Commentary on Job 38:1-11
God’s speech from the whirlwind is a long time coming.
Job and his friends have been engaged in an extended, exhausting poetic dialogue about the nature of Job’s suffering and God’s justice (or lack thereof), in which Job repeatedly expresses the desire to see God face to face and to put God on trial (Job 13:15, 20, 24; compare with Job 31:35-37). Job desired this encounter, but he also feared it:
If I summoned him to court and he answered me,
I do not believe he would listen to my voice.
Surely he will crush me with a whirlwind
And multiply my wounds without cause. (Job 9:16-17)
When God appears, it is in a whirlwind, as Job predicted. But is Job crushed? This appearance dignifies the dialogue and answers Job’s demand for a hearing. Job has provoked God into a revelation, which suggests that Job’s insistence on his own righteousness and accusation against God has been in some sense successful. Now it is the deity’s prerogative to offer a defense.
But it is a strange defense. Readers may find God blustering. This tone is a signature of the disputation form, which is marked by withering take-downs of the opponent and satirical questions such as the ones that emblazon this passage. In Job 38:2-3 we hear God’s opening challenge to Job: “Who is this who darkens counsel by words without knowledge? / Gird up your loins like a man, / I will question you, and you shall declare to me.”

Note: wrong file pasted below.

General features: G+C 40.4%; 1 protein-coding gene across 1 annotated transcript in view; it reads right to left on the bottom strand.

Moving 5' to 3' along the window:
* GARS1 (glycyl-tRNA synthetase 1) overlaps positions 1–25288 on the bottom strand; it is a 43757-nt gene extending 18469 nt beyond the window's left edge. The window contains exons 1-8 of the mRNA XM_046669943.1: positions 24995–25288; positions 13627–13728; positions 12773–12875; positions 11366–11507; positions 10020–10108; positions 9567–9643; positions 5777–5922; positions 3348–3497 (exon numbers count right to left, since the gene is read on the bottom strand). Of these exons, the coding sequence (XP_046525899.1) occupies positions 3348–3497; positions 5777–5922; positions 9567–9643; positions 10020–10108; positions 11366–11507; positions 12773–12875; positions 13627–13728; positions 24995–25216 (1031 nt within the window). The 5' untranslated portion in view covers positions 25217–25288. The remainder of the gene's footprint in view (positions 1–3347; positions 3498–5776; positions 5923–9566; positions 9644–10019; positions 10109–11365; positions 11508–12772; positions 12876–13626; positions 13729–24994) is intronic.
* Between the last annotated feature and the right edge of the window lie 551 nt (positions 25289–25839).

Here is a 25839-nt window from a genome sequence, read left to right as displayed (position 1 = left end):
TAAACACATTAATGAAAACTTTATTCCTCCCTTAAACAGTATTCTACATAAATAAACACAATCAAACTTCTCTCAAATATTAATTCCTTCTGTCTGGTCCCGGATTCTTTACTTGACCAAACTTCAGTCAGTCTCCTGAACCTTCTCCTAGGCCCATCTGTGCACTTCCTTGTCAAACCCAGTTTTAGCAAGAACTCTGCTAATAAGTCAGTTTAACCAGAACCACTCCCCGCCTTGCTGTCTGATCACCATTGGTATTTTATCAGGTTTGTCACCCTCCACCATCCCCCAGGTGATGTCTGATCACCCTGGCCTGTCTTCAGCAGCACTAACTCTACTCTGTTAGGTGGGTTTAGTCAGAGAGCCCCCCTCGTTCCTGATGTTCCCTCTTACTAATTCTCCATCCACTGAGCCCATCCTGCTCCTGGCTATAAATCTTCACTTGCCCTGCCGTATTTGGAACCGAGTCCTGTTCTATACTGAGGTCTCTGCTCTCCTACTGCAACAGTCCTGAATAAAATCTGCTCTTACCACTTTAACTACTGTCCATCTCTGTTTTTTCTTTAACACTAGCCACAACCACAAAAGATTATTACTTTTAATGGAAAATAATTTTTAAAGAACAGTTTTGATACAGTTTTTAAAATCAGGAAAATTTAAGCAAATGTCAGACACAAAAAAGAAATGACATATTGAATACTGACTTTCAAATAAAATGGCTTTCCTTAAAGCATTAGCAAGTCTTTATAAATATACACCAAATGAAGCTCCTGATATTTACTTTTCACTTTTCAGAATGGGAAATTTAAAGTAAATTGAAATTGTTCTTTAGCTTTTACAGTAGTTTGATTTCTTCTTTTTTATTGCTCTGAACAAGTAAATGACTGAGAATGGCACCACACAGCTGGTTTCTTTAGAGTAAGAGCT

The Hebrew word for knowing (yada) is repeated four times in Job 28:2-5 in different forms, though the wordplay is not visible in English: “words without knowledge (daat)”, “You shall declare to me (wehodieni)”, “If you have understanding (yadata)”, “surely you know (teda).” This repetition ironically reiterates God’s main challenge to Job. Without a full understanding of God or of the workings of the world, how could Job’s case stand? The missing knowledge, though, is not an insufficient understanding of justice. Rather, God sidesteps Job’s questions about justice altogether in favor of imaginative descriptions that are cosmological and meteorological (and later in Job 38-42, they will be zoological as well).
The Divine Architect
The first description, of God as a builder (Job 38:4-7), contrasts Job’s limited understanding with the depth of God’s wisdom and skill. The poet draws on a familiar image of God setting the world’s foundations (for example Psalms 24:2, 89:11; Isaiah 48:13; Zechariah 12:1, etc.) and elaborates it with details that portray God as architect and builder of a great house: God measures, stretches the line, sinks the bases, and lays the cornerstone. All of the images work on the reader to imagine God acting with foresight and meticulous design, overseeing the plan with precision, and executing the construction with physical power. This world is imagined in a state of excavation, as in the preparatory stages of building a house, when the site is deconstructed in order to ensure a steady foundation.
The Divine Midwife